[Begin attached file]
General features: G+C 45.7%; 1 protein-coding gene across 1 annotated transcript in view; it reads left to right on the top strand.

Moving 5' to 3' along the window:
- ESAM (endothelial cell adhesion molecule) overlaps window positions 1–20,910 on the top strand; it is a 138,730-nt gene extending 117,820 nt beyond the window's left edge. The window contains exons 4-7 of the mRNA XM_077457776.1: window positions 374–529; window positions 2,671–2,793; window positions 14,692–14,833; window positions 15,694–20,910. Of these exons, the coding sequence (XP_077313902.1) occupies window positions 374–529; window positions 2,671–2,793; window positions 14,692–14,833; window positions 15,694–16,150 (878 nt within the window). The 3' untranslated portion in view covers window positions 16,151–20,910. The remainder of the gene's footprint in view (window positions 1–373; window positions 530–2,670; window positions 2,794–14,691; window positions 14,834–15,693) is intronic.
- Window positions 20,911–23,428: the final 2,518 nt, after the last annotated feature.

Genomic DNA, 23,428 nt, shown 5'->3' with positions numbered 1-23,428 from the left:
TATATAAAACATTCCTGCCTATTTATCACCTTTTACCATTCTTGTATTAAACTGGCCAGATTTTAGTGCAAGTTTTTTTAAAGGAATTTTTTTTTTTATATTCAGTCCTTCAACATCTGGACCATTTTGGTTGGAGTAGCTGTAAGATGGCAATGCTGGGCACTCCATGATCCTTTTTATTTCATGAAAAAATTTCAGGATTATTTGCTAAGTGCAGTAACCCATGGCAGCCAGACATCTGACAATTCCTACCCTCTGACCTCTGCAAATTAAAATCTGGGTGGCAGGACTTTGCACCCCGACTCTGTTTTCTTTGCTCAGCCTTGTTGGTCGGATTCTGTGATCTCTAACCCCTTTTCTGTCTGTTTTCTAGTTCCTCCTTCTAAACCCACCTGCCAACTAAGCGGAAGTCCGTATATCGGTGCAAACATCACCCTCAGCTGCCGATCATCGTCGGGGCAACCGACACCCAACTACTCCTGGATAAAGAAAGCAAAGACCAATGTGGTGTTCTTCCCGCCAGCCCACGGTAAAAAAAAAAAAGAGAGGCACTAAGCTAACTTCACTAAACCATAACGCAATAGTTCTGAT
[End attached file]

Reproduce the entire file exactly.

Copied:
General features: G+C 45.7%; 1 protein-coding gene across 1 annotated transcript in view; it reads left to right on the top strand.

Moving 5' to 3' along the window:
- ESAM (endothelial cell adhesion molecule) overlaps window positions 1–20,910 on the top strand; it is a 138,730-nt gene extending 117,820 nt beyond the window's left edge. The window contains exons 4-7 of the mRNA XM_077457776.1: window positions 374–529; window positions 2,671–2,793; window positions 14,692–14,833; window positions 15,694–20,910. Of these exons, the coding sequence (XP_077313902.1) occupies window positions 374–529; window positions 2,671–2,793; window positions 14,692–14,833; window positions 15,694–16,150 (878 nt within the window). The 3' untranslated portion in view covers window positions 16,151–20,910. The remainder of the gene's footprint in view (window positions 1–373; window positions 530–2,670; window positions 2,794–14,691; window positions 14,834–15,693) is intronic.
- Window positions 20,911–23,428: the final 2,518 nt, after the last annotated feature.

Genomic DNA, 23,428 nt, shown 5'->3' with positions numbered 1-23,428 from the left:
TATATAAAACATTCCTGCCTATTTATCACCTTTTACCATTCTTGTATTAAACTGGCCAGATTTTAGTGCAAGTTTTTTTAAAGGAATTTTTTTTTTTATATTCAGTCCTTCAACATCTGGACCATTTTGGTTGGAGTAGCTGTAAGATGGCAATGCTGGGCACTCCATGATCCTTTTTATTTCATGAAAAAATTTCAGGATTATTTGCTAAGTGCAGTAACCCATGGCAGCCAGACATCTGACAATTCCTACCCTCTGACCTCTGCAAATTAAAATCTGGGTGGCAGGACTTTGCACCCCGACTCTGTTTTCTTTGCTCAGCCTTGTTGGTCGGATTCTGTGATCTCTAACCCCTTTTCTGTCTGTTTTCTAGTTCCTCCTTCTAAACCCACCTGCCAACTAAGCGGAAGTCCGTATATCGGTGCAAACATCACCCTCAGCTGCCGATCATCGTCGGGGCAACCGACACCCAACTACTCCTGGATAAAGAAAGCAAAGACCAATGTGGTGTTCTTCCCGCCAGCCCACGGTAAAAAAAAAAAAGAGAGGCACTAAGCTAACTTCACTAAACCATAACGCAATAGTTCTGAT